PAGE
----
I also had some difficulty with the chapter entitled “International Impotence and Hindrance”, which deals with what the developed states of the international community should be doing to fight dictatorships. As with the title, the text is not free of exaggerated language and simplistic notions. I suspect that the references in this chapter to the North African revolutions of 2010-2011 were drafted before the more sombre evaluations of the previous section, “Reversals in Revolutions – and How to Avoid Them”. The author is right, of course, to condemn the developed world for its inconsistencies, missteps and occasional betrayals. He is also right that, in relation to the Arab Spring, and not for the first time, the West got it wrong. He is correct, finally, to criticise the easy options to which developed countries are prone. These include the fond notion that more economic links will lead inevitably to a softening of dictatorial policies and movement in the direction of liberal democracy.
All of that having been said, Ayittey underestimates the complexity of the international political context in which these revolts unfolded. Developed Western states have a multitude of interests in Africa and the Middle East. Balancing a programme of maximising human rights, in substance and in timing, against desiderata in nuclear non-proliferation and disarmament, global free trade, the free flow of oil and strategic minerals, as well as old cold war loyalties, the fight against narcotics and the war on terrorism, plus a host of other economic, ecological and political interests, will never be easy. To argue that if we can agree a no-fly zone in Libya, we should be able to have equally decisive action in Syria, Bahrain and Yemen is just foolish. It is equally foolish to imagine that the West, or the United Nations, can insist on opening free media or human rights centres in countries controlled by despots. And where does he suggest we draw the line? Is he also advocating Western support for young activists in the West Bank and Gaza? I note that Israel is not mentioned once in the book, (it does not figure in the index), even though Ayittey quotes aptly from Fareed Zakaria on “illiberal democracies”. In any event, it seems clear that the struggling democrats of Egypt and Tunisia emphatically did not want anything resembling the help that is being extended at present to Afghanistan and Iraq.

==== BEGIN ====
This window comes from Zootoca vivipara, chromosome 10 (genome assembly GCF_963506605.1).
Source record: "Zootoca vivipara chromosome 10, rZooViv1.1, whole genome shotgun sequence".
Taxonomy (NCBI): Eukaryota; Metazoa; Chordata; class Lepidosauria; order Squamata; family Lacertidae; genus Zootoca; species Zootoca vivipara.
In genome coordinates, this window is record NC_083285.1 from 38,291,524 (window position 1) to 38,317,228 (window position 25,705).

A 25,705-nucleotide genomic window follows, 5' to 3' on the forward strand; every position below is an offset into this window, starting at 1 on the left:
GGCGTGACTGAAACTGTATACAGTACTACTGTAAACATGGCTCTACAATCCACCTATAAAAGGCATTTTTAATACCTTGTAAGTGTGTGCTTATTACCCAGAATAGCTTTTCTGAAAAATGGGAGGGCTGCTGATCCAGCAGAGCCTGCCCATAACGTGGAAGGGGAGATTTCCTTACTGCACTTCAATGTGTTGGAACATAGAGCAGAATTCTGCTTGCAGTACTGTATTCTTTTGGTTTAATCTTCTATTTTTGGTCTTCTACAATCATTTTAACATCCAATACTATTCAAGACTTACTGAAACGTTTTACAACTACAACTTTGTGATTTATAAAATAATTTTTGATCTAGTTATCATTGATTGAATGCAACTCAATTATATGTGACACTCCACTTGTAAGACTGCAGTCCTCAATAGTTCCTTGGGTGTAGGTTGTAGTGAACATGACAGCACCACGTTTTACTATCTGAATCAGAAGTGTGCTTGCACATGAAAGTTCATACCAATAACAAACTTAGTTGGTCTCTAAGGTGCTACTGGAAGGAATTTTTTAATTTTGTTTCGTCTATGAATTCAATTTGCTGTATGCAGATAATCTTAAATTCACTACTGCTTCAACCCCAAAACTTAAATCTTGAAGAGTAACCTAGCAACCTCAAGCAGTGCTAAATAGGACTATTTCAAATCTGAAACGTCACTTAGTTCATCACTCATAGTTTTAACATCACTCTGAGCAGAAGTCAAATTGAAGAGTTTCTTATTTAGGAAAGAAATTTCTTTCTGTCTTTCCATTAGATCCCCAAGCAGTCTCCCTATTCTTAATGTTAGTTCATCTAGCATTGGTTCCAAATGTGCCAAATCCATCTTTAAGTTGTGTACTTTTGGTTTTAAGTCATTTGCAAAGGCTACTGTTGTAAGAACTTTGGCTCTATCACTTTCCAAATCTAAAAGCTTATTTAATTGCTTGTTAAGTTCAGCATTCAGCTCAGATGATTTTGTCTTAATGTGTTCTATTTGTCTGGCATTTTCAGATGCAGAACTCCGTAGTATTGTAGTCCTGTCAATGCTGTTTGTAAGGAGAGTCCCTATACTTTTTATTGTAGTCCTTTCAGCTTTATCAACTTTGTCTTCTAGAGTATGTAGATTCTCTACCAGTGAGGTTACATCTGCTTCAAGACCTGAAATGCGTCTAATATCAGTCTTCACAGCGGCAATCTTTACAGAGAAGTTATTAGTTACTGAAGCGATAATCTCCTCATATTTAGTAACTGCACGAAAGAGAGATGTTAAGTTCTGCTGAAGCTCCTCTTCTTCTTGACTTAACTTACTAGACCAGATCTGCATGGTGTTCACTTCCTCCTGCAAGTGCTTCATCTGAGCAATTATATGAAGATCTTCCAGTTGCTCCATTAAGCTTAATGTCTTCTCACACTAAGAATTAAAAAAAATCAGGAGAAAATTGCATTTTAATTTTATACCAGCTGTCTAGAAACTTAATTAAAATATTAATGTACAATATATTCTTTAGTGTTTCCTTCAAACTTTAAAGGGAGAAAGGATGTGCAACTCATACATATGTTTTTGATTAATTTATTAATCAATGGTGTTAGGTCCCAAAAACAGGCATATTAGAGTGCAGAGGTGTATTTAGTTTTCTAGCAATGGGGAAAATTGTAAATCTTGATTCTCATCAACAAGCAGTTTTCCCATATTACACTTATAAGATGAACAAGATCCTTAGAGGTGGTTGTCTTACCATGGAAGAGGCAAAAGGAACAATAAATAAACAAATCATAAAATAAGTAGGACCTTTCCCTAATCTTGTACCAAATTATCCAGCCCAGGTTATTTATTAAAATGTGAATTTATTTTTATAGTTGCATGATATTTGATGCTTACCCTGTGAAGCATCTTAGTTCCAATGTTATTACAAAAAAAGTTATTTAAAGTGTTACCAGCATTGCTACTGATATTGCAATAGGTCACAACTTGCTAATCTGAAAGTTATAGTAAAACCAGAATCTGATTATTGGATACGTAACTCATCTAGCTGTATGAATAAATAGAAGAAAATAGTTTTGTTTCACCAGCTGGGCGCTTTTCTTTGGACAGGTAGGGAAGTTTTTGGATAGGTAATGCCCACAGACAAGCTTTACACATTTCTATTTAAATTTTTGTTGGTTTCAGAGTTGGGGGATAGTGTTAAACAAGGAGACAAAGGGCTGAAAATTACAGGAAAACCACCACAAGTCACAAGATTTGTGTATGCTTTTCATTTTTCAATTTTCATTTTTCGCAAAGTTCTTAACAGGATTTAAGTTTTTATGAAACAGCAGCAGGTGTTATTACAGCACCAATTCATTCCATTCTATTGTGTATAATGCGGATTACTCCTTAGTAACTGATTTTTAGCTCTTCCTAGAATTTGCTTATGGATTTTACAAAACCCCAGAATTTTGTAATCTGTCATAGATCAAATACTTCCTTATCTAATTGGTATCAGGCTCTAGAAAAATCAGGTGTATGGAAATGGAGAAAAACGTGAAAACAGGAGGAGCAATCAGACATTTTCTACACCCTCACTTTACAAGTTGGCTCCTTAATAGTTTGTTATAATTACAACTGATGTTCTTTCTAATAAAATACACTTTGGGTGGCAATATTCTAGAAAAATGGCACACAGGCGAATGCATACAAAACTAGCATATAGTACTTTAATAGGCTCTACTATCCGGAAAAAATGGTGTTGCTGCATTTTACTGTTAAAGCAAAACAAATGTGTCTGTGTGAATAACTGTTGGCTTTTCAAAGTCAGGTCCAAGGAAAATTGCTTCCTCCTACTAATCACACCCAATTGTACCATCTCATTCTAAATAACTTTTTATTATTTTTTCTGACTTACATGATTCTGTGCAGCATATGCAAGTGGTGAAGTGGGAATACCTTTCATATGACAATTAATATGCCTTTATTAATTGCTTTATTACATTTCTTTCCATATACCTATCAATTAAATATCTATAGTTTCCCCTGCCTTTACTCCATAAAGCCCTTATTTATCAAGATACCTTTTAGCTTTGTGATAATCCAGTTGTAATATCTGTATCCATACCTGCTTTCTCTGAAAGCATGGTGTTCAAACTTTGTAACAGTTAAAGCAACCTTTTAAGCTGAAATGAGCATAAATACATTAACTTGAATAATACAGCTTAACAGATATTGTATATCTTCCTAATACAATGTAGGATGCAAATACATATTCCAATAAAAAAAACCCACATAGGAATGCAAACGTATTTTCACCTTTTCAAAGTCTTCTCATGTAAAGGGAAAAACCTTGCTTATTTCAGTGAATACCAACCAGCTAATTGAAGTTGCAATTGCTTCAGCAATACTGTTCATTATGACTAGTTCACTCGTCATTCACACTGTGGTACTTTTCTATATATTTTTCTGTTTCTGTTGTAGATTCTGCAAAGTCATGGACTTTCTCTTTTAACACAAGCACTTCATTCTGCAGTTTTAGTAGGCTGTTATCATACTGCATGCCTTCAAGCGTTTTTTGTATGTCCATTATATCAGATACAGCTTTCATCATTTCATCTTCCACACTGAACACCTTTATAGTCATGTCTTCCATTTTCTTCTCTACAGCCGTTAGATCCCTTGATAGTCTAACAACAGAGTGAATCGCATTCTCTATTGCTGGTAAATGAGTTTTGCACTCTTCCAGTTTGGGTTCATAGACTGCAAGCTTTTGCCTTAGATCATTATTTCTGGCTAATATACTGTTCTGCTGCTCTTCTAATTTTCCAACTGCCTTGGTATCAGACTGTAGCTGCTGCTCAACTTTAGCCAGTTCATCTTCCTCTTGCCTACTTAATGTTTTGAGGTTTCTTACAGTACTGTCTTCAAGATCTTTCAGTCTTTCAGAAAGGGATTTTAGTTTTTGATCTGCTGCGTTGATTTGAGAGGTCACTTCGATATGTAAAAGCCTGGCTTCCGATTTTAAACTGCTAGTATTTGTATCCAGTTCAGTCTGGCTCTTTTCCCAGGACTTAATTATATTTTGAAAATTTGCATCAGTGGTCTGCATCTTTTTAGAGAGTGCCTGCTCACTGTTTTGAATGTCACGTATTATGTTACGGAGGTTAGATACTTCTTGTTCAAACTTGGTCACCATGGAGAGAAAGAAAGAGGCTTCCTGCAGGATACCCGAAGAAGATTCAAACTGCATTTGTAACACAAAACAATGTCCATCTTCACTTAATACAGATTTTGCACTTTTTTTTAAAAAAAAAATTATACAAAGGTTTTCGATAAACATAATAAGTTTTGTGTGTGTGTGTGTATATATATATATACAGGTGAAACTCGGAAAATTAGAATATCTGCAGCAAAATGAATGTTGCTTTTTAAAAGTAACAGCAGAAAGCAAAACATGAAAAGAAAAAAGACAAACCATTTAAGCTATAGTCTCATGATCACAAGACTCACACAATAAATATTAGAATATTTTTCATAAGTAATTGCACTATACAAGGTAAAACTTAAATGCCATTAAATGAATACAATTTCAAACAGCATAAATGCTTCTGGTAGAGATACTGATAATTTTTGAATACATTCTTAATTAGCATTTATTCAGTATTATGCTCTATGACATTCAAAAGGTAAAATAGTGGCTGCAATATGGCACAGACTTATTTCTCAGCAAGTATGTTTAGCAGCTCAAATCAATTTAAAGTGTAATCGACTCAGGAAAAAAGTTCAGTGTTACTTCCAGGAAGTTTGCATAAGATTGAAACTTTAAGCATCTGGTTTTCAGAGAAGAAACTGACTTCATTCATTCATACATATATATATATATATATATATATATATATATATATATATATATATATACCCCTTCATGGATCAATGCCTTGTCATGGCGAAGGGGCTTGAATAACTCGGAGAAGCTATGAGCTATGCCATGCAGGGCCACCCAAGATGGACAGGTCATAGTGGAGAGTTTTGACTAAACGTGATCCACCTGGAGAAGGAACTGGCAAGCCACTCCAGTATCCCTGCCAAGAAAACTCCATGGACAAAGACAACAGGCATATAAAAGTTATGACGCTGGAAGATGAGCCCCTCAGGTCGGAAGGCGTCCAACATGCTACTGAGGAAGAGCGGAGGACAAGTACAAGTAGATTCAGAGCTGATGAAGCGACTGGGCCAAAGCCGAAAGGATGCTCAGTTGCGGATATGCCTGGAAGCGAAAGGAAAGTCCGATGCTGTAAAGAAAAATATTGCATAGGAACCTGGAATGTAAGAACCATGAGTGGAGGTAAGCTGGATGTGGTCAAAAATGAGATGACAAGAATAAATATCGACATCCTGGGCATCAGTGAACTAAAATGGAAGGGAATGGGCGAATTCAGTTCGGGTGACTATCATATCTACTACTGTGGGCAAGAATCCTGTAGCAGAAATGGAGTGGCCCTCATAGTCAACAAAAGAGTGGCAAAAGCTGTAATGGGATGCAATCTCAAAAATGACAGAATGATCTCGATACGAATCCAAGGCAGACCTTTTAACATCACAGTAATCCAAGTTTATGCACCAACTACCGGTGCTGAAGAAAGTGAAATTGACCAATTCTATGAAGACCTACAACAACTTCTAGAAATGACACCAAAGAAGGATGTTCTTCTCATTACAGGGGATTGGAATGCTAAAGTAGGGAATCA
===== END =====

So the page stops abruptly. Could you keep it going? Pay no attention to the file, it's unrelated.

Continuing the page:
Reading this work, I considered the relationship between it and Gene Sharp’s classic, From Dictatorship to Democracy: a Conceptual Framework for Liberation, which is referred to briefly at the end of the introductory chapter. Sharp’s work is sometimes cited as influencing political movements in Eastern Europe and a number of African states; its impact on the leaders of the Arab Spring is controversial. Both books share common themes and some common approaches. Those interested in the connected problems of democracy, dictatorship and development will profit by reading both.
John Swift retired from the Irish Department of Foreign Affairs in 2006. His last posts were as Ambassador to Cyprus, Ambassador to the Netherlands and Permanent Representative to the UN (Geneva).